Producing distress— Democracy in Manipur

Aheli Moitra

While formulating the practice of democracy in India, the state building machine short wired on the complexity of communities it claimed to be in its circuit. Manipur is a case in point, wherein the electoral process is a sham; not just an abysmal waste of money and resources but of efforts that could, otherwise, have been directed towards political construction of another kind. With sediments of conflict forming fertile ground for more, does playing democracy add another undesired deposit? Let’s look at the layers.

Ethnic groupies and the “underground”
Consider the complexity—Manipur state has nearly 40 ethnic groups squeezed into a space of 22,347sq.kms. The Imphal valley houses a majority Hindu Meitei population, sprinkled with Pangal (Muslim Meitei),and small percentage of a rising population from the hills and Indian migrants. The hills consist of 40% of Manipur’s population, ethnicities ranging from Hmar, Paite, Zoumi, Nepali, Kuki to Naga living in Churachandpur, Chandel, Tamenglong, Senapati and Ukhrul. More or less all ethnic collectives find representation in armed movements (popularly, and ridiculously, called the “underground”, not drawing distinction between mafia and movement) barring, perhaps, the Nepali and Indian migrants who are pushed around by un/armed components of bigger ethnic groups. 

Caught in an impasse, the Naga want to unite under an integrated unit (including Naga lands from Manipur, Arunachal Pradesh, Assam and, ideally speaking, Myanmar) while the Meitei want to maintain the integrity of territory they see themselves to own, i.e., all of Manipur. Neither Naga nor Meitei see themselves, culturally or politically, as Indian. Both want to maintain their cultural and political position as independents, and movements from both sides focus on loosening the Indian state’s noose. So they spend most of their time hating each other, and India. India, itself colonised and wounded repeatedly, does not like this attitude and has spent all its divorcee life wounding, perhaps irreparably, the region through militarisation with spurts of political settlement like situations thrown in. This has angered the Naga and Meitei even more, and their leaders have spent a lifetime defending themselves with more arms, creating a cold war situation in the region with low intensity conflict a permanent backdrop.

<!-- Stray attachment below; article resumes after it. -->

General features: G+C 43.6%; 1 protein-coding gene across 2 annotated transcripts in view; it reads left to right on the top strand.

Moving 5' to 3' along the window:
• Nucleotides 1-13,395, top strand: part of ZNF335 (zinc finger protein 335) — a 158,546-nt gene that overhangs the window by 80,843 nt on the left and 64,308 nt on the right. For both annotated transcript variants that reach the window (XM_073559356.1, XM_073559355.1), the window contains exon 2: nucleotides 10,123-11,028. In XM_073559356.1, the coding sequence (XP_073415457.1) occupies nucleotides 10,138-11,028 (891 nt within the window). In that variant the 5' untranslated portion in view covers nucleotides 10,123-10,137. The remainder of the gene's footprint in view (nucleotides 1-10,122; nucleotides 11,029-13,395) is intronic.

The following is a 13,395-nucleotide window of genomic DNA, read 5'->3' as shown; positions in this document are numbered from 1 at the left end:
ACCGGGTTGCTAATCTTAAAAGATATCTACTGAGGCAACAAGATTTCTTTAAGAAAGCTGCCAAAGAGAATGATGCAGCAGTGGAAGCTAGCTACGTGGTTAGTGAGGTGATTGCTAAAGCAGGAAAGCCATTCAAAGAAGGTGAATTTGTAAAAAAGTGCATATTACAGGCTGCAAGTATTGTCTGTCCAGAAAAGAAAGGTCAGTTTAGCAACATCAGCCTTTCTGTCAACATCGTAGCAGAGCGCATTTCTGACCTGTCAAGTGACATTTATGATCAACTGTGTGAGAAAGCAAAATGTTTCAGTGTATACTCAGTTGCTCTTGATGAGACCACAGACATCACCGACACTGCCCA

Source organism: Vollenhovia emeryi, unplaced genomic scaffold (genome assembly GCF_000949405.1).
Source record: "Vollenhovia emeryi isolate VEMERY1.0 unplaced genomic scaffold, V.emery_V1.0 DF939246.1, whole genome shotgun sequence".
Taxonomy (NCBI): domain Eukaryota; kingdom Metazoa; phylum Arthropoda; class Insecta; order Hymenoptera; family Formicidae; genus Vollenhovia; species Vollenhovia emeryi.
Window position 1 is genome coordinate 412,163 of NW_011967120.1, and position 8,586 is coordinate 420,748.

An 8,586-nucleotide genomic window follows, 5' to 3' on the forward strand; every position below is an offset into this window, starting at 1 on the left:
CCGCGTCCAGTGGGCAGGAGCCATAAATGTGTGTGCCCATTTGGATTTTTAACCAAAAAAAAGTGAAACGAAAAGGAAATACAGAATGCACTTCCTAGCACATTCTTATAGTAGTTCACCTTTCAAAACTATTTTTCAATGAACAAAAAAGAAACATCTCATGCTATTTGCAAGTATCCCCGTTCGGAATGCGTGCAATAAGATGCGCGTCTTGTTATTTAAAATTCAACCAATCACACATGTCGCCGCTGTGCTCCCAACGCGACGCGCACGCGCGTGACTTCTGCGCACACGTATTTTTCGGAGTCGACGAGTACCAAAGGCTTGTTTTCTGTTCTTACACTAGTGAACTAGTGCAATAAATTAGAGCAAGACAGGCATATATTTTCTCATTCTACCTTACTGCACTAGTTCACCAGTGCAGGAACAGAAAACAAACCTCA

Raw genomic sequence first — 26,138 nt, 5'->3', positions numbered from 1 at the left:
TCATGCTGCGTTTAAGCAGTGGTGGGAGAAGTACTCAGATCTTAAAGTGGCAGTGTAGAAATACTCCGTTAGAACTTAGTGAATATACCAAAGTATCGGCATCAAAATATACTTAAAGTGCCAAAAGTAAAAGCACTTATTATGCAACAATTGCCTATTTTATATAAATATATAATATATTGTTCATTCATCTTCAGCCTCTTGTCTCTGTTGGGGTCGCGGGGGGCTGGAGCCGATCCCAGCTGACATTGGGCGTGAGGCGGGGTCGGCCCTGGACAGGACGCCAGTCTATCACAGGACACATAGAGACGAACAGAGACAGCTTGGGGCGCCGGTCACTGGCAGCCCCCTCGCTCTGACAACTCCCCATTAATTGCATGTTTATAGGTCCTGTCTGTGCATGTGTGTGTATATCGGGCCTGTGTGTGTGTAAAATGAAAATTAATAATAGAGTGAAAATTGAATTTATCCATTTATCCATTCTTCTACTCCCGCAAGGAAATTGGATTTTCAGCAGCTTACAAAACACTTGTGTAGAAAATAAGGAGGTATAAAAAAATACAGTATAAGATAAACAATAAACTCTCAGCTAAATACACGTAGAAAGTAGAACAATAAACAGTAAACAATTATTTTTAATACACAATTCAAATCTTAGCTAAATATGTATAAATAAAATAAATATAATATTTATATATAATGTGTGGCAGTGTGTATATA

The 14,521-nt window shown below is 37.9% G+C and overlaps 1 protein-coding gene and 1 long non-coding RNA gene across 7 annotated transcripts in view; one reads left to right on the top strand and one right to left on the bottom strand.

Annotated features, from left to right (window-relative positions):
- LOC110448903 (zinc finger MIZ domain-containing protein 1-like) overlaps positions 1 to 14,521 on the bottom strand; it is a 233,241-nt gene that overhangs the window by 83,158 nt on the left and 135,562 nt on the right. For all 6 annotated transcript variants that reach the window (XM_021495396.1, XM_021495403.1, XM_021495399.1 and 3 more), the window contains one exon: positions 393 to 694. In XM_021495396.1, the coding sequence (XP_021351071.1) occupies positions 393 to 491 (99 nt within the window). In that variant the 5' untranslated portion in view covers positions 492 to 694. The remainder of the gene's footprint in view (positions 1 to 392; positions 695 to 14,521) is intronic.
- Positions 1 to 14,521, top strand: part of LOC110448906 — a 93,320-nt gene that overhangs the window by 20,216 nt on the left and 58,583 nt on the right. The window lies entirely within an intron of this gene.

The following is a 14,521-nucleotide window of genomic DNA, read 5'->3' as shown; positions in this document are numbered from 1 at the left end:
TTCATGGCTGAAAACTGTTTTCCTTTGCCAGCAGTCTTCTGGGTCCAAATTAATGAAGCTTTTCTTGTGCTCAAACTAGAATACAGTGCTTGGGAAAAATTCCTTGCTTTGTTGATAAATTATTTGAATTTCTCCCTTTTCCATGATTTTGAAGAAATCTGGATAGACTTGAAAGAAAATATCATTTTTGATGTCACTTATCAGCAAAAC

Amidst all this, the Kuki population has risen, migrating in from Myanmar. Impossible to be nomadic in the new world, they have settled down fast in the hills and lay claim to a ‘Kuki Homeland’ on land the Nagas claim to be their first of all. The Kukis have their own armed groups operating in the region to secure the threatened position of their people. Ethnic clashes have broken out between the Naga and Kuki, continually giving rise to demographic shifts. 

Everyone would like to win over the smaller tribes spread around Churachandpur and Chandel. In Churachandpur, the Hmar, Paite or Zoumi are more Mizo than Meitei but more Meitei than Naga or Kuki, culturally speaking. The Anal, Maring, Kom etc. in Chandel are, in some aspects of culture, more Kuki than Naga but had rather be under the Naga banner than Kuki.
Barring some alliances, everyone fights everyone else—these days in the form of electoral politics, a mere extension of armed rebellion, now from within (the legislature) than without.

The society is civil
Then there is the civil society—supposed to be a non political body of each tribe or apex body of several put together—whose role should be to maintain the fine line between violent nationalism and democratic politics. Yet be able to empower their societies by encouraging inter and intra level dialogue. Faced with crises of identity, they play neither role, instead towing the harsh lines that armed movements set; leaving the society with no alternative framework of thought or conduct, leaving politics always vulnerable, despair always hushed.